Induction of interferons
Production of interferons occurs mainly in response to microbes, such as viruses and bacteria, and their products. Binding of molecules uniquely found in microbes—viral glycoproteins, viral RNA, bacterial endotoxin (lipopolysaccharide), bacterial flagella, CpG motifs—by pattern recognition receptors, such as membrane bound Toll like receptors or the cytoplasmic receptors RIG-I or MDA5, can trigger release of IFNs. Toll Like Receptor 3 (TLR3) is important for inducing interferons in response to the presence of double-stranded RNA viruses; the ligand for this receptor is double-stranded RNA (dsRNA). After binding dsRNA, this receptor activates the transcription factors IRF3 and NF-κB, which are important for initiating synthesis of many inflammatory proteins. RNA interference technology tools such as siRNA or vector-based reagents can either silence or stimulate interferon pathways. Release of IFN from cells (specifically IFN-γ in lymphoid cells) is also induced by mitogens. Other cytokines, such as interleukin 1, interleukin 2, interleukin-12, tumor necrosis factor and colony-stimulating factor, can also enhance interferon production.
By interacting with their specific receptors, IFNs activate signal transducer and activator of transcription (STAT) complexes; STATs are a family of transcription factors that regulate the expression of certain immune system genes. Some STATs are activated by both type I and type II IFNs. However each IFN type can also activate unique STATs.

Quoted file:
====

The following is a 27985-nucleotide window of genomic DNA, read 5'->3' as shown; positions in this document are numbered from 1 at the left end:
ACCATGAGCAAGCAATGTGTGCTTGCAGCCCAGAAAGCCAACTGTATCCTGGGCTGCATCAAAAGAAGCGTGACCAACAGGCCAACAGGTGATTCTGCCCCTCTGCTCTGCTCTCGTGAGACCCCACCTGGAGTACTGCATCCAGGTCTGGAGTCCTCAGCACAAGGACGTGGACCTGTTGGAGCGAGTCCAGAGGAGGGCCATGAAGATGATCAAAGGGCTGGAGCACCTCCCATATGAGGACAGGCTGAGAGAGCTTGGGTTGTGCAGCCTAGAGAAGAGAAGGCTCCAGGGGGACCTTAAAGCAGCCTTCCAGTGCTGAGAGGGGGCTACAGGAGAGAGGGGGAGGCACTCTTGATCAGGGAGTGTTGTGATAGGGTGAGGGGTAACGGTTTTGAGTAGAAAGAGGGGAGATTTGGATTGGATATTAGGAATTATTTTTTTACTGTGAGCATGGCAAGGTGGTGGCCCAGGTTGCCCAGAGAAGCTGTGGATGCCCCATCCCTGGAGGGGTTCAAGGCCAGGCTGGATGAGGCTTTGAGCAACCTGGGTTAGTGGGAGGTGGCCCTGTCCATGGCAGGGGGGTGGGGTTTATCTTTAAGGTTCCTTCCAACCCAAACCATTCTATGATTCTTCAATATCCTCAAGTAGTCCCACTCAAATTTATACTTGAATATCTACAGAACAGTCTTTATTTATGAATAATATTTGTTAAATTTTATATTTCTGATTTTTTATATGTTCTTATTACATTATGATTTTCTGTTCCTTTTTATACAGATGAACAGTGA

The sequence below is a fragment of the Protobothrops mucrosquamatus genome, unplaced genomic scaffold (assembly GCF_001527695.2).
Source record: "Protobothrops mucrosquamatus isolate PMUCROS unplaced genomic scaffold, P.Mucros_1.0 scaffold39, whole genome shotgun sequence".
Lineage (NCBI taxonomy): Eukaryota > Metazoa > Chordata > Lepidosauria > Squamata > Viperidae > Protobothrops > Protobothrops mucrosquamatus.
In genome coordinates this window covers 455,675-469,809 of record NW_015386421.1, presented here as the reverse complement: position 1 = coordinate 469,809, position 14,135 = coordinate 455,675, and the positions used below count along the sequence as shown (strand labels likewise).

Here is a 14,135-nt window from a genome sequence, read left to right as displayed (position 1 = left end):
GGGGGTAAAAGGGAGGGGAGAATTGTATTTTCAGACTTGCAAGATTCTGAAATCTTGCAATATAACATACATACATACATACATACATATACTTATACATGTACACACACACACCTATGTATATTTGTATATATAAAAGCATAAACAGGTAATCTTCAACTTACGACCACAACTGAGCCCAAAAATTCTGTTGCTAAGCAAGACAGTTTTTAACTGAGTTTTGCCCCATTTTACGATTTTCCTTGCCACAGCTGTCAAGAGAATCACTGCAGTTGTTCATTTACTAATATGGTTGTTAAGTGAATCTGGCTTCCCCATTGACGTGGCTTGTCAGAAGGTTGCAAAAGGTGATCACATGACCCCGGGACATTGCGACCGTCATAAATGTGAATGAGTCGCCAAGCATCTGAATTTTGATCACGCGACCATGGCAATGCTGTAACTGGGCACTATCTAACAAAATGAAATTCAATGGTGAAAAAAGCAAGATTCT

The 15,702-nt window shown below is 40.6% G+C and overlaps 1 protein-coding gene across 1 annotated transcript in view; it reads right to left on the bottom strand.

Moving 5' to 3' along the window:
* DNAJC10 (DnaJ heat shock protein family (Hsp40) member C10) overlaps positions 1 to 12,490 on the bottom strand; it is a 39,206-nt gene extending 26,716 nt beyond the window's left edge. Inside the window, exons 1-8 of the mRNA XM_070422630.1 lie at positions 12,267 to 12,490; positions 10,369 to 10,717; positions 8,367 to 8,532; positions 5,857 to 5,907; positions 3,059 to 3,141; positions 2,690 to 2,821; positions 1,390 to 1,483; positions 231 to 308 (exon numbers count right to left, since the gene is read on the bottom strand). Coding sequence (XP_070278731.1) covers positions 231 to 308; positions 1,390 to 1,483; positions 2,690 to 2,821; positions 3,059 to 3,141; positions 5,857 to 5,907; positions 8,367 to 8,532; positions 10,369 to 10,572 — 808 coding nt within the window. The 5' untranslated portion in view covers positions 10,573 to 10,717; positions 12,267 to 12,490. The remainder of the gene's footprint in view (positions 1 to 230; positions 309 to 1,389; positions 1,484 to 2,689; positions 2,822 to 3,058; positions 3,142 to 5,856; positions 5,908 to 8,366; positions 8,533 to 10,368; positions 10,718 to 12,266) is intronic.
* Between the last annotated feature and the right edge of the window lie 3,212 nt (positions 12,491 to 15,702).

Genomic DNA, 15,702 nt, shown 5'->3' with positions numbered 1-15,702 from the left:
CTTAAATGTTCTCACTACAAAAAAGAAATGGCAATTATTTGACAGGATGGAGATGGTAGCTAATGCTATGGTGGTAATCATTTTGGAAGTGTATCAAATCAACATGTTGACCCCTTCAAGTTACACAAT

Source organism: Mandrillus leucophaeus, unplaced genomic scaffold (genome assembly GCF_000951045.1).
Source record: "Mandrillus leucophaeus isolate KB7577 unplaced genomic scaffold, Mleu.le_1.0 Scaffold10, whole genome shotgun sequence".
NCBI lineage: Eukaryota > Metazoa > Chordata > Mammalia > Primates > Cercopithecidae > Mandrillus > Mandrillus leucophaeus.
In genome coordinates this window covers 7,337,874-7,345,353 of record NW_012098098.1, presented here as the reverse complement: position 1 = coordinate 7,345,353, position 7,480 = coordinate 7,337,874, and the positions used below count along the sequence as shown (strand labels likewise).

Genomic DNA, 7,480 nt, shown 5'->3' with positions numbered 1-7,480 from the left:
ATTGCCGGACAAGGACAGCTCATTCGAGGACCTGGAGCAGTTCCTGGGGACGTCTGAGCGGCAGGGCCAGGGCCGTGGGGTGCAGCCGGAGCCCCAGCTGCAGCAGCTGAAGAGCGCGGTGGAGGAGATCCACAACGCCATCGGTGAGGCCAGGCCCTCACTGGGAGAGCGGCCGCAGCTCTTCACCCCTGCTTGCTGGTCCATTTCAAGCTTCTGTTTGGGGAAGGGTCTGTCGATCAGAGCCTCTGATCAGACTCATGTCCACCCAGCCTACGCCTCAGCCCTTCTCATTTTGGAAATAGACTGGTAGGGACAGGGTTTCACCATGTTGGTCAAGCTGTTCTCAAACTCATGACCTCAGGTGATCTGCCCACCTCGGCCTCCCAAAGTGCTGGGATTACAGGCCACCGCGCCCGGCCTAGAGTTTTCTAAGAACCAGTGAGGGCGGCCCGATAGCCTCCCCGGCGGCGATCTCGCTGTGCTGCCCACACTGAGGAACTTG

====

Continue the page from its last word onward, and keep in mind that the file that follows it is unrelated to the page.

STAT activation initiates the most well-defined cell signaling pathway for all IFNs, the classical Janus kinase-STAT (JAK-STAT) signaling pathway. In this pathway, JAKs associate with IFN receptors and, following receptor engagement with IFN, phosphorylate both STAT1 and STAT2. As a result, an IFN-stimulated gene factor 3 (ISGF3) complex forms—this contains STAT1, STAT2 and a third transcription factor called IRF9—and moves into the cell nucleus. Inside the nucleus, the ISGF3 complex binds to specific nucleotide sequences called IFN-stimulated response elements (ISREs) in the promoters of certain genes, known as IFN stimulated genes ISGs. Binding of ISGF3 and other transcriptional complexes activated by IFN signaling to these specific regulatory elements induces transcription of those genes. A collection of known ISGs is available on Interferome, a curated online database of ISGs (www.interferome.org); Additionally, STAT homodimers or heterodimers form from different combinations of STAT-1, -3, -4, -5, or -6 during IFN signaling; these dimers initiate gene transcription by binding to IFN-activated site (GAS) elements in gene promoters. Type I IFNs can induce expression of genes with either ISRE or GAS elements, but gene induction by type II IFN can occur only in the presence of a GAS element.